Daily Press Briefing by the Office of the Spokesperson for the Secretary-General
Daily Press Briefing by the Office of the Spokesperson for the Secretary-General
|Department of Public Information • News and Media Division • New York|
Daily Press Briefing by the Office of the Spokesperson for the Secretary-General
The following is a near-verbatim transcript of today’s noon briefing by Farhan Haq, Associate Spokesperson for the Secretary-General.
Ladies and gentlemen, if you could please take your seats, we are ready for the noon briefing with our guest. Please take your seats.
Good afternoon, everyone.
**Noon Guest Today
Today I am joined by Hervé Ladsous, the Under-Secretary-General for Peacekeeping Operations. And he is here to brief on a range of peacekeeping activities. He will make a short statement first, and then will take your questions, after which we will do the second part of the briefing following his presentation.
Under-Secretary-General Ladsous, welcome.
[Press conference by Mr. Ladsous issued separately.]
All right, thanks. I have a few more notes to read out to you and then I can take some questions, as well.
The Security Council is holding consultations this morning on the Democratic Republic of the Congo. They expected to receive briefings by video-conference from Mary Robinson, the Special Envoy for the Great Lakes Region of Africa, and Martin Kobler, the head of the UN Mission in the Democratic Republic of the Congo.
Then, at 3 this afternoon, Council members will hold a formal meeting followed by consultations on Somalia, to receive an update on the situation there from the Secretary-General’s Special Representative for Somalia, Nicholas Kay.
Mr. Kay will be available to speak to reporters at the Council stakeout following this afternoon’s meeting.
UN Humanitarian Chief Valerie Amos will visit Iran, starting tomorrow, in a visit lasting until 16 September. The mission is Ms. Amos’ first official visit to the country in her capacity as Under-Secretary-General for Humanitarian Affairs and Emergency Relief Coordinator.
Ms. Amos is expected to meet senior officials in Tehran. She will focus on expanding regional cooperation on humanitarian assistance and enhancing the partnership between Iran and the Office for Coordination of Humanitarian Affairs (OCHA).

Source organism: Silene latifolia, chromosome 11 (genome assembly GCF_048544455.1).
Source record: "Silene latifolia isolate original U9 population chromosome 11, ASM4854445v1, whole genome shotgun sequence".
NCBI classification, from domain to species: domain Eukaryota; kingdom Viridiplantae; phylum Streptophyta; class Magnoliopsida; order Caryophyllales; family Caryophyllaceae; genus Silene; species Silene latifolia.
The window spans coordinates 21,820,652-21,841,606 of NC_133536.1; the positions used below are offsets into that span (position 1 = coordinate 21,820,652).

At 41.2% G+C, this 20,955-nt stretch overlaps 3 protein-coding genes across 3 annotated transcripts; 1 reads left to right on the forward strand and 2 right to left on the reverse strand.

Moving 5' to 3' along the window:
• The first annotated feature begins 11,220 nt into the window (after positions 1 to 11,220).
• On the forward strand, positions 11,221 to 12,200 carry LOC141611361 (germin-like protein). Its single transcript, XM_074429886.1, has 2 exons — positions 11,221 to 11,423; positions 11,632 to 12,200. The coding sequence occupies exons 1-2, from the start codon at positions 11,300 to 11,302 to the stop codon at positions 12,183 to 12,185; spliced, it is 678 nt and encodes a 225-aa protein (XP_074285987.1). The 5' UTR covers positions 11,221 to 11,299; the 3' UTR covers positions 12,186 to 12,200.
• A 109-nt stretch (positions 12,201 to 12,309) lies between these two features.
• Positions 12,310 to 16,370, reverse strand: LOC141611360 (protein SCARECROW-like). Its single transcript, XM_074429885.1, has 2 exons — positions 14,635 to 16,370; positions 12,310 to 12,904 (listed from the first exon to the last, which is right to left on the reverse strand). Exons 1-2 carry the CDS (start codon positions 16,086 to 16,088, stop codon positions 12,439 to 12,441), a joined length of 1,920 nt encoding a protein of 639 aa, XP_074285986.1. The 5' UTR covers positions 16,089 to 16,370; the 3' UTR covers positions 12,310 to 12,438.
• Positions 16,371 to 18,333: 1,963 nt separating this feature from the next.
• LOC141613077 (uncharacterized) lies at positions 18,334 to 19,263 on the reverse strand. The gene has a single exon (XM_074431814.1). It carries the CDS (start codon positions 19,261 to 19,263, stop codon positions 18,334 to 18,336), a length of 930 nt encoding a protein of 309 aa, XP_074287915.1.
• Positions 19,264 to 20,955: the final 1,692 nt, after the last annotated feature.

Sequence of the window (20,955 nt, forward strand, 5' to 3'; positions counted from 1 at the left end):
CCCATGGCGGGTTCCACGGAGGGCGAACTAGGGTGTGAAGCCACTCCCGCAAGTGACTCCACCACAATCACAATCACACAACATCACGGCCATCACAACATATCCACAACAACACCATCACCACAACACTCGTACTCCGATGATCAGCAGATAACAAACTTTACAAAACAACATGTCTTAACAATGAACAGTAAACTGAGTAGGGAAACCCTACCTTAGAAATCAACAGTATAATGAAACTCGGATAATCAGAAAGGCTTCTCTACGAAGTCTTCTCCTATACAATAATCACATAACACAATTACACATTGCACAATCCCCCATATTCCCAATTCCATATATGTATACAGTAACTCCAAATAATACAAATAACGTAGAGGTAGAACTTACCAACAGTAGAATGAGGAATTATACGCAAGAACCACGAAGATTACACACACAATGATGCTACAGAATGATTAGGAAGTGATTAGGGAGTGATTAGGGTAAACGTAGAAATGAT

Also, the Emergency Relief Coordinator, Valerie Amos, and the Executive Director of the UN World Food Programme (WFP), Ertharin Cousin, wrapped up a four-day visit to Yemen by calling for increased support, especially from the Gulf region, for humanitarian relief efforts in the country.
Speaking at the end of their joint visit, they acknowledged the positive political developments in the country but noted that the humanitarian situation in Yemen remains critical.
Ms. Amos said that Yemen is a country wracked by chronic poverty and underdevelopment, and millions of Yemenis are struggling to cope. People need food, water, education and health care, and we urgently need more funding to help those in need.
The UN Assistance Mission for Iraq (UNAMI) has announced that the last group of Camp Ashraf residents has successfully relocated to Camp Hurriya, pending their resettlement outside Iraq.
The Deputy Special Representative for Iraq, Gyorgy Busztin, said that the tragic events of 1 September, when 52 residents lost their lives in a terrorist attack, with seven others still unaccounted for, was a sombre reminder of the necessity to conclude the final phase of the relocation process without further delay.
He added that resettlement outside Iraq is now the priority, and it is urgent that countries ready to host the residents come forward to accept them, providing them a safe future outside Iraq.
** Central African Republic
The UN Humanitarian Coordinator in the Central African Republic, Kaarina Immonen, has condemned the killing of two aid workers in Bossangoa, 300 kilometres north of the capital Bangui, over the weekend.
In a press release, Ms. Immonen expressed her deepest condolences to the family and friends of the victims, and to all humanitarian colleagues who tirelessly provide assistance and protection to people in need in the Central African Republic. She urges the authorities and all parties to the conflict to ensure the protection of civilians and the respect for international humanitarian and human rights law, as well as of humanitarian personnel and assets.
**Noon Guest Tomorrow
And tomorrow, I will be joined by Ion Botnaru, the Director of the General Assembly and ECOSOC [Economic and Social Council] Affairs Division of the Department for General Assembly and Conference Management. Mr. Botnaru will be here to brief on the upcoming General Assembly session.
That’s it from me. If there are any questions, yes?
**Questions and Answers
Question: Thank you, Farhan. Can you, can you confirm that Dr. [Åke] Sellström’s report will be presented to the Secretary-General on Monday?
Associate Spokesperson: No. No, I cannot.
Question: What, what Mr. [Gérard] Araud said, can you, I mean…
Associate Spokesperson: The answer is no, I can’t confirm that. We don’t know what day it is going to be presented. Matthew?
Question: Sure, I… I wanted to ask you, not just Mr. Araud, but Laurent Fabius said openly that the report should come out Monday and that it will implicate Mr. [Bashar al]-Assad. And then Mr. Araud said that he was told this by the Sec… France, I don’t know if it was him, was told this by the Secretary-General last night. So I am asking, what I e-mailed you is that, I mean, he said it, he is a Permanent Representative for France; what… what… what does that mean? Is… are you saying it’s not true?
Associate Spokesperson: I don’t know what precisely he has said. What I can say is that the Secretary-General has not received the report thus far. We will let you know once the report has been received. But I cannot confirm what day that will be.
Question: Did he speak to France last night, as Mr. Araud said?